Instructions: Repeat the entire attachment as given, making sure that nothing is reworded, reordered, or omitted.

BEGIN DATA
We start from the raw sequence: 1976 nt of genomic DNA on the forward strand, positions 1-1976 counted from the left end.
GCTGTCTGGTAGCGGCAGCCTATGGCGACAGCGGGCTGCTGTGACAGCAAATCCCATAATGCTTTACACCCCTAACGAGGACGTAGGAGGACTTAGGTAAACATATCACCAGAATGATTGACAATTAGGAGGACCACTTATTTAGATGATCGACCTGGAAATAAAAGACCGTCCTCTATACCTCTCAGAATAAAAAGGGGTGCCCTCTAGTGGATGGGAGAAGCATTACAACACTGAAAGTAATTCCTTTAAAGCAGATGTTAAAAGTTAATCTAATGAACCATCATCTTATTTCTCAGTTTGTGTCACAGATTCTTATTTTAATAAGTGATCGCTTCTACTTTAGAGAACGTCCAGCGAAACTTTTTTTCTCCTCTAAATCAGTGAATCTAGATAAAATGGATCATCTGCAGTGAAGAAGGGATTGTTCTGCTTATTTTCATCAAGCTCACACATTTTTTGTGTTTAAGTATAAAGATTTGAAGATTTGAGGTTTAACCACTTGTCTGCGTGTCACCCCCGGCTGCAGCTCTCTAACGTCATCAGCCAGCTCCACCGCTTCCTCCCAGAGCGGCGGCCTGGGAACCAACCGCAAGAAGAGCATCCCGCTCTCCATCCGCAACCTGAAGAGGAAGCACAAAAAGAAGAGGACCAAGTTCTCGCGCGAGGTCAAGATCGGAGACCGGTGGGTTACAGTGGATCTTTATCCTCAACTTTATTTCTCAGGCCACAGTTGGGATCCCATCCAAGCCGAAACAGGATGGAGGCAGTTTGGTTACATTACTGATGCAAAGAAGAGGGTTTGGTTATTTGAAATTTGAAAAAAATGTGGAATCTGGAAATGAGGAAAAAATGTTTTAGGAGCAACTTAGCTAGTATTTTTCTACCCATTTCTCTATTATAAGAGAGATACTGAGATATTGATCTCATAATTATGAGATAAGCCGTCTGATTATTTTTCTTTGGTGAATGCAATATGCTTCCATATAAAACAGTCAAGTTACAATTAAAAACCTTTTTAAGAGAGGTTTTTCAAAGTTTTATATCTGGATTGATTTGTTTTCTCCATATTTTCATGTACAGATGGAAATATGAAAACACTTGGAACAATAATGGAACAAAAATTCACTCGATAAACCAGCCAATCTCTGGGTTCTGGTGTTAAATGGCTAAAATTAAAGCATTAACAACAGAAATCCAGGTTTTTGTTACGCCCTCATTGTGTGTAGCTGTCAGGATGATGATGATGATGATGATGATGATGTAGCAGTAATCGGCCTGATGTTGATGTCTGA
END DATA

We start from the raw sequence: 1976 nt of genomic DNA on the forward strand, positions 1-1976 counted from the left end.
GCTGTCTGGTAGCGGCAGCCTATGGCGACAGCGGGCTGCTGTGACAGCAAATCCCATAATGCTTTACACCCCTAACGAGGACGTAGGAGGACTTAGGTAAACATATCACCAGAATGATTGACAATTAGGAGGACCACTTATTTAGATGATCGACCTGGAAATAAAAGACCGTCCTCTATACCTCTCAGAATAAAAAGGGGTGCCCTCTAGTGGATGGGAGAAGCATTACAACACTGAAAGTAATTCCTTTAAAGCAGATGTTAAAAGTTAATCTAATGAACCATCATCTTATTTCTCAGTTTGTGTCACAGATTCTTATTTTAATAAGTGATCGCTTCTACTTTAGAGAACGTCCAGCGAAACTTTTTTTCTCCTCTAAATCAGTGAATCTAGATAAAATGGATCATCTGCAGTGAAGAAGGGATTGTTCTGCTTATTTTCATCAAGCTCACACATTTTTTGTGTTTAAGTATAAAGATTTGAAGATTTGAGGTTTAACCACTTGTCTGCGTGTCACCCCCGGCTGCAGCTCTCTAACGTCATCAGCCAGCTCCACCGCTTCCTCCCAGAGCGGCGGCCTGGGAACCAACCGCAAGAAGAGCATCCCGCTCTCCATCCGCAACCTGAAGAGGAAGCACAAAAAGAAGAGGACCAAGTTCTCGCGCGAGGTCAAGATCGGAGACCGGTGGGTTACAGTGGATCTTTATCCTCAACTTTATTTCTCAGGCCACAGTTGGGATCCCATCCAAGCCGAAACAGGATGGAGGCAGTTTGGTTACATTACTGATGCAAAGAAGAGGGTTTGGTTATTTGAAATTTGAAAAAAATGTGGAATCTGGAAATGAGGAAAAAATGTTTTAGGAGCAACTTAGCTAGTATTTTTCTACCCATTTCTCTATTATAAGAGAGATACTGAGATATTGATCTCATAATTATGAGATAAGCCGTCTGATTATTTTTCTTTGGTGAATGCAATATGCTTCCATATAAAACAGTCAAGTTACAATTAAAAACCTTTTTAAGAGAGGTTTTTCAAAGTTTTATATCTGGATTGATTTGTTTTCTCCATATTTTCATGTACAGATGGAAATATGAAAACACTTGGAACAATAATGGAACAAAAATTCACTCGATAAACCAGCCAATCTCTGGGTTCTGGTGTTAAATGGCTAAAATTAAAGCATTAACAACAGAAATCCAGGTTTTTGTTACGCCCTCATTGTGTGTAGCTGTCAGGATGATGATGATGATGATGATGATGATGTAGCAGTAATCGGCCTGATGTTGATGTCTGA